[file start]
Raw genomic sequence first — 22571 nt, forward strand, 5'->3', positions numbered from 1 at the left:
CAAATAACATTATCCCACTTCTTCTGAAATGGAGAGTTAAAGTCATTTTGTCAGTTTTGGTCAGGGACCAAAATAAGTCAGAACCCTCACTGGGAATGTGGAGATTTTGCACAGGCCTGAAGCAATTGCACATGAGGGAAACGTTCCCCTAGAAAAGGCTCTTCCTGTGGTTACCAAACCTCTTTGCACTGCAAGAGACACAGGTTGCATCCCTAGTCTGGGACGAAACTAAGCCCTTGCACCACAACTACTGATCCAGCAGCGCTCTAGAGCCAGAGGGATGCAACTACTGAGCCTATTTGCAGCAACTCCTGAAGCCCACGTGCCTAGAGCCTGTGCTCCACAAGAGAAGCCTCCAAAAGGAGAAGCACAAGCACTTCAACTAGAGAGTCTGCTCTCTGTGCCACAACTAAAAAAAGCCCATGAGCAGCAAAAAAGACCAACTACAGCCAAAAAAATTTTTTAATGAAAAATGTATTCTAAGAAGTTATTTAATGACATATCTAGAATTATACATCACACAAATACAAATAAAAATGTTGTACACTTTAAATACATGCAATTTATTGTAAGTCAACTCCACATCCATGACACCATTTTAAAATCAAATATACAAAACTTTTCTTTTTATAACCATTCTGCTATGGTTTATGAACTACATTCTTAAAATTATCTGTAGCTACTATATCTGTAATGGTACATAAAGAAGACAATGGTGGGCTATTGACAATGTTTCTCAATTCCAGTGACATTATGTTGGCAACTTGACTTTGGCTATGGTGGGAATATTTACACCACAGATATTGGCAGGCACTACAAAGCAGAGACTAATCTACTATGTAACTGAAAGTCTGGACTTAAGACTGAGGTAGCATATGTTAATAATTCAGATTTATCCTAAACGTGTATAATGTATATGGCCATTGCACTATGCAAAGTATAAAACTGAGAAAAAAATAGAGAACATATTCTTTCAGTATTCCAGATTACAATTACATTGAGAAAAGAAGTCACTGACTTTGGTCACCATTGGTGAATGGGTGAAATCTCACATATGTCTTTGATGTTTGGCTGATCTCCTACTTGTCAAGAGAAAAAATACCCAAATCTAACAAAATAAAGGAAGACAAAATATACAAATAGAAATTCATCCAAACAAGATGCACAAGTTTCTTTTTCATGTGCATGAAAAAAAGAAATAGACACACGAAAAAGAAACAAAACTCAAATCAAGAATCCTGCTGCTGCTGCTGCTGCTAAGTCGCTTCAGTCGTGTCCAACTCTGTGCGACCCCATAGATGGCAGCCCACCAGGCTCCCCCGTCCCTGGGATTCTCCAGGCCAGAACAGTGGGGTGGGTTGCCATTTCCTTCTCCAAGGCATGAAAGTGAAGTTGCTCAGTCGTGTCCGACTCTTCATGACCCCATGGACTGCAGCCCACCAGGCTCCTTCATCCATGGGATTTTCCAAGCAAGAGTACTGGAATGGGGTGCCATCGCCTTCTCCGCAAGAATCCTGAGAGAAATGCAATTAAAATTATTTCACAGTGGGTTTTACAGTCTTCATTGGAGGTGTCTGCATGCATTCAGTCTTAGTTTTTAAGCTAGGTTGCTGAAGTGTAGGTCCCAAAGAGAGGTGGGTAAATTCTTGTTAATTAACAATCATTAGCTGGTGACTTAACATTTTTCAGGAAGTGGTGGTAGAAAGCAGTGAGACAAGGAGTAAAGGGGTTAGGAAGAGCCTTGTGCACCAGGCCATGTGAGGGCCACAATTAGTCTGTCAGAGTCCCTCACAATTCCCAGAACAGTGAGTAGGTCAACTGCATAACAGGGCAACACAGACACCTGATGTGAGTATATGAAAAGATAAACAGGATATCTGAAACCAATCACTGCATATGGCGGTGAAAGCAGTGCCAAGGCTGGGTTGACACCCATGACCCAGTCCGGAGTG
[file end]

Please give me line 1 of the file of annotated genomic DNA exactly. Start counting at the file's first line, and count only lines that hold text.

Raw genomic sequence first — 22571 nt, forward strand, 5'->3', positions numbered from 1 at the left: